Delaware Electric Cooperative installed its 100,000th meter, a milestone for the not-for-profit utility founded in 1936.

The meter was installed to serve a pole barn on the property of Erica Campbell outside of Greenwood in Sussex County. The property was one of the first electrified by the co-op in the late 1930s — DEC’s Kratz Substation, the first to be built by the co-op, is located about 1 mile away from Campbell’s property.

DEC was founded by a group of farmers in 1936. The larger for-profit electric companies at the time wouldn’t invest in installing poles and wires in rural areas of the state. The farmers pooled their money together, secured loans and transformed the Delaware countryside one farm at a time.

“It only seems appropriate that the co-op’s 100,000th meter will power a barn, near a farmhouse dating back to 1900,” said co-op President and CEO Bill Andrew. “We were founded to serve our rural communities. While a lot has changed since 1936, we are very proud of our history and are excited to be able to serve Erica Campbell and so many other farms, homes and businesses in Kent and Sussex Counties.”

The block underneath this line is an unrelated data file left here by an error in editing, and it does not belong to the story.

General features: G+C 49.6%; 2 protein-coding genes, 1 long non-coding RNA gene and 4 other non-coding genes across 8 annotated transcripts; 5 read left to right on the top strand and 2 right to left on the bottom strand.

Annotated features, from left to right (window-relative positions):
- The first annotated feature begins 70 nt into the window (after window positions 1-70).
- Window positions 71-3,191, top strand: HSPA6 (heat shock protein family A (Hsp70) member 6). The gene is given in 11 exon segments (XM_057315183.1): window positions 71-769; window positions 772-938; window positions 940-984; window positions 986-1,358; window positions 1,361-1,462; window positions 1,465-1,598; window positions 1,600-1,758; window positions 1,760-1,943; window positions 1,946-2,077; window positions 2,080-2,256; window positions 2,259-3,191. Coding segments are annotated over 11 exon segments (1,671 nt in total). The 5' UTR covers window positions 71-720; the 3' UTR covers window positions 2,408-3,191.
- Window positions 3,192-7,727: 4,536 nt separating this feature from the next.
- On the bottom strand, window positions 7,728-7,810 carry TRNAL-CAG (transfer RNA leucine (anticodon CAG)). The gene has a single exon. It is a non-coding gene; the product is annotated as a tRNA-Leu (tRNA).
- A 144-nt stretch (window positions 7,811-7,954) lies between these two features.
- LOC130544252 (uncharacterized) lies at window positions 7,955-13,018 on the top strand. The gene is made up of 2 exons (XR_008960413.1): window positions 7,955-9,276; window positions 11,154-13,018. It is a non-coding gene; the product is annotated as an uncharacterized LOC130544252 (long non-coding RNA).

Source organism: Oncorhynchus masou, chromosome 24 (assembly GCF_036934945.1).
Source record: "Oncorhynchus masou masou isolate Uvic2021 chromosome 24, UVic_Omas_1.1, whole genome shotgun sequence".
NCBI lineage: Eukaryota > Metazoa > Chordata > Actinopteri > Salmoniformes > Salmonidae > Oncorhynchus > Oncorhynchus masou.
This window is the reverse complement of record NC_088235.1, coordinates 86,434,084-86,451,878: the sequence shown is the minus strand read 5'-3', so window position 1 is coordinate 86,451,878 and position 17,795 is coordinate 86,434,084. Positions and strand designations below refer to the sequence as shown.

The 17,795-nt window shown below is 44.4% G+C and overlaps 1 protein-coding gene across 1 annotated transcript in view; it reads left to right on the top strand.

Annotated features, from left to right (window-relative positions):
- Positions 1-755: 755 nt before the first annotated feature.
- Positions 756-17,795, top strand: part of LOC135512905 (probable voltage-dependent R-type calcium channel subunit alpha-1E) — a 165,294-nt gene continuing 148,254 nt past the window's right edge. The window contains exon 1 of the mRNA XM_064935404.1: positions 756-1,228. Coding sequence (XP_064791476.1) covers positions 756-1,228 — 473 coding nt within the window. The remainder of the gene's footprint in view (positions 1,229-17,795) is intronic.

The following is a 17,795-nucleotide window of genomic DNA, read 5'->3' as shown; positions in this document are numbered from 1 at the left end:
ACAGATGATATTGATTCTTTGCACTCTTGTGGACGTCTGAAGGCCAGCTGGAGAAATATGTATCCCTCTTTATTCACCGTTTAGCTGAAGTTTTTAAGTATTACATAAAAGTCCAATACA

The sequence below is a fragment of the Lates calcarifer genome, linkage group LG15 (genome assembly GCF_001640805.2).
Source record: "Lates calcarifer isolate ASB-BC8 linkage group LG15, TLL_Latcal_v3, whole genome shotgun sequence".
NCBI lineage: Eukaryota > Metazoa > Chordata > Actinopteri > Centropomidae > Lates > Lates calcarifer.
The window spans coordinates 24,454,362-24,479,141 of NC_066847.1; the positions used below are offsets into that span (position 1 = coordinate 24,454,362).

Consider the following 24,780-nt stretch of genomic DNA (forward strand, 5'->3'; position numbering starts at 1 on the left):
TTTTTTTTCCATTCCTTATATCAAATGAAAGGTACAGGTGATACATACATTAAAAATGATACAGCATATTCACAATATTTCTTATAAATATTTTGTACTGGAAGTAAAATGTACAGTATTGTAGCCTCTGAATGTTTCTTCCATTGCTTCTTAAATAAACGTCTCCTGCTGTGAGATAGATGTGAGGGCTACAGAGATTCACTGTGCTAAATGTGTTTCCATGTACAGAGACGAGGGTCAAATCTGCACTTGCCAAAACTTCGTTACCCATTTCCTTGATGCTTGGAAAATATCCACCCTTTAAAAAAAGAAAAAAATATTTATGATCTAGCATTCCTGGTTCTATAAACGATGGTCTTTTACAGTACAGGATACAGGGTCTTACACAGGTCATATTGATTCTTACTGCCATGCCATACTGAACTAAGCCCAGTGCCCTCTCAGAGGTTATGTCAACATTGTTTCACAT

To mark the occasion, Campbell was given a model Co-op bucket truck, DEC hat and other goodies.

DEC’s Master Meter Technician Gary Pusey set the 100,000th meter. Pusey has worked at the cooperative for 48 years and will retire later this month. When he started, the cooperative served 19,000 meters.

The co-op is adding more than 3,000 meters per year. DEC has doubled in size since 2000. By the end of 2019, the co-op will likely provide electrical service to more than 102,000 meters. DEC employees are excited to be able to power a growing number of homes and will continue working hard to provide members with affordable, sustainable and reliable power.